One quick note, Y’all. On Tuesday the 16th of February, we’ll have a guest blogger, Kim Harrison. Hope you’ll join us that day for a special post!
In the life of a writer, little is more boring or more necessary than the first rewrites. When I was writing mystery/thrillers, the first rewrite was between pages 100 and 150. It was there that the strands of the mystery had begun to become clear, when suspects found a face, and when the tension had started to loosen, not tighten. If I were a screenwriter, I suppose it might be the second scene of Act Two. For me it was the boring section of writing a book, but it also was the setup of the final action scene, (still so far away.) Everything that had happened to date had to fit together like the knots in a knitted scarf.
Yeah, that’s a girly analogy. And I don’t knit, so it’s foreign to me, but it is also apt. I’ve watched my mom knit and sometimes she will tear out row after row of finished scarf because she missed one stitch way back somewhere and it showed when she stopped to look at her work.
The second rewrite was between pages 300 and 325. There the threads had to come together again, at the novel’s tightest, most tense section, had to be set up for the final scene. All the characters had to be in the right place for it to work. If I’d left a character in the wrong setting, or injured, when he needed to be elsewhere, I had to fix that, even if it meant tearing out and rewriting sections of the novel. If we go back to the scarf analogy, mom would be planning for the final rows and thinking about how she might finish the scarf, maybe with a fringe or jewels or rosettes.
I knew I was trapped in the methods I had built around my writing, but it was comfortable. It had become my MO (modus operandi). It was all I knew. This writing schedule was a format for me, something I adhered to unconsciously, but it was also a routine that confined my creative energies, like a wild bird, caged.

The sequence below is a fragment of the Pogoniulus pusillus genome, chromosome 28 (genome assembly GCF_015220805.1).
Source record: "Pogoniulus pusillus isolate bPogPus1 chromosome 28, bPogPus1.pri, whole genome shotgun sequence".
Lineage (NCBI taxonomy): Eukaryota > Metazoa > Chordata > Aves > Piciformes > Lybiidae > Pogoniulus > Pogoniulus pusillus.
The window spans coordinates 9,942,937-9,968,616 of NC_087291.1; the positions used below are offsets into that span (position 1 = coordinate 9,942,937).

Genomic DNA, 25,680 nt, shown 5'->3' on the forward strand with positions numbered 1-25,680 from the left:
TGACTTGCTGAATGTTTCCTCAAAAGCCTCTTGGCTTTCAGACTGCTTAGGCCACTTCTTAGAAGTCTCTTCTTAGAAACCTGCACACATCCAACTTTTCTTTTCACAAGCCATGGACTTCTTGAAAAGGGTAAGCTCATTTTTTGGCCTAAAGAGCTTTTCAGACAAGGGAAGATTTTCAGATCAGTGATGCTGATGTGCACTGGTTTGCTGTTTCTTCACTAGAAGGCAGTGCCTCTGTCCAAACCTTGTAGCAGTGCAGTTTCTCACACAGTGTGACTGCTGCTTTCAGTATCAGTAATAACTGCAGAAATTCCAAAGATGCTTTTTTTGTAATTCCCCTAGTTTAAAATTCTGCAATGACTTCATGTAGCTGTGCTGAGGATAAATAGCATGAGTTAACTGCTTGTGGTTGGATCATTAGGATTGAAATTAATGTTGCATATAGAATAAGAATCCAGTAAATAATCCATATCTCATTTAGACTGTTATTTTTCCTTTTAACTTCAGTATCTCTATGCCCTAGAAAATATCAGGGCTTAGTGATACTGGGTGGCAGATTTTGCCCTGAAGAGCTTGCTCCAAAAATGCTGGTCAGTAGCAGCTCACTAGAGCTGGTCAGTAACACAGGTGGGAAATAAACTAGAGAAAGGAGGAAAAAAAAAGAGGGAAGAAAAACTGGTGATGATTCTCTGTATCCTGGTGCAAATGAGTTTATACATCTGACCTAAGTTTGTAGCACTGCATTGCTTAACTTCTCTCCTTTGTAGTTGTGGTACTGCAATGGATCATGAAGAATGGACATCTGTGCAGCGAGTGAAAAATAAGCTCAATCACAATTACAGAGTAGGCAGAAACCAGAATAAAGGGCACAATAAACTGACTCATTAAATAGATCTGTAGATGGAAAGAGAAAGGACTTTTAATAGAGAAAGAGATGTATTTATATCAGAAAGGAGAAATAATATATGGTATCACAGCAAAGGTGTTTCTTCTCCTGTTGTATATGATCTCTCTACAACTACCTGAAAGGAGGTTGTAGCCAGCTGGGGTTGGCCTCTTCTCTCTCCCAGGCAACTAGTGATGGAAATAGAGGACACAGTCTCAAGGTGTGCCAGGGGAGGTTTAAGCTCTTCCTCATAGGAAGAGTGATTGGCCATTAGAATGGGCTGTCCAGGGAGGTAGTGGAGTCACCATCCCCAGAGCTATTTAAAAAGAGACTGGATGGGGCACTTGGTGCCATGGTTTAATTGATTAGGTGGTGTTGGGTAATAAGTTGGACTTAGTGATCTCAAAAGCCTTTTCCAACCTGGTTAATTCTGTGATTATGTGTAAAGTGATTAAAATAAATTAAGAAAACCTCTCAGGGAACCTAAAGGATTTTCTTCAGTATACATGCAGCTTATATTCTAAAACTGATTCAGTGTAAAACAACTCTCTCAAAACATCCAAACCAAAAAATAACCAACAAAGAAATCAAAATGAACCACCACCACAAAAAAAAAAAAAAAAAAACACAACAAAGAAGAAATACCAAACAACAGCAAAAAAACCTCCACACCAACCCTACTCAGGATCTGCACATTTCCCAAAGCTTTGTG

I kept to these page-count rewrites for every book I wrote in the mystery/thriller genre, and found several mystery-writer friends who had the same general rewrite schedule.
When I write a screenplay, my brain works very differently, almost a right brain – left brain thing. But the format of rewrites is the same as when I write M/Ts.
When I started writing fantasy, with the Rogue Mage oks, my creative self found a freedom that had been missing when writing in the M/T genre. It was like having been that wild bird, caught and caged, then suddenly set free. Now, I found that I did my first rewrite after page 200 (almost anywhere after page 200!) and the second rewrite only when I was done. I figured it was the way my brain worked with fantasy and that I’d get used to the schedule change. I did. And I found the freedom exhilarating!
Then came the Jane Yellowrock series. And I was writing a mystery/thriller/fantasy… And M/T/F. Yes, Jane is a rogue-vamp killer, in an alternate reality that includes nonhuman creatures that fall under the category of *things that go bump in the night,* but she also has to make sure she takes out the right character, the right bad-guy. She has to solve a mystery to do it.
My MO automatically went back to the M/T rewrite schedule. The format of a mystery, fit the books I was writing. I had somehow re-caged myself. But this time I didn’t care. The writing format worked for the story I was writing and that was the most important thing of all. And I thought it would stay that way.
Big surprise. The WIP had sooo many strands that I’ve done extra rewrites, and even been forced back to the ancient (for me) bubble outline (or grape outline) to make it come together. I got so lost in the story, that I had to go back to my roots to find my way forward. It worked. Finally. It took extra weeks to do it, but the strands finally came together. I have a sca—a novel.
I know some of you write more than one genre. Does your brain work differently with each genre? Does the rewrite process change? Do the strands pull together differently?
Yeah, I just finished the final *major* hardcopy rewrite of the WIP, Mercy Blade, (inputting changes now) and it goes to my editor on Friday. At which point she will send me her rewrite letter before the next round of rewrites.
How’d you guess?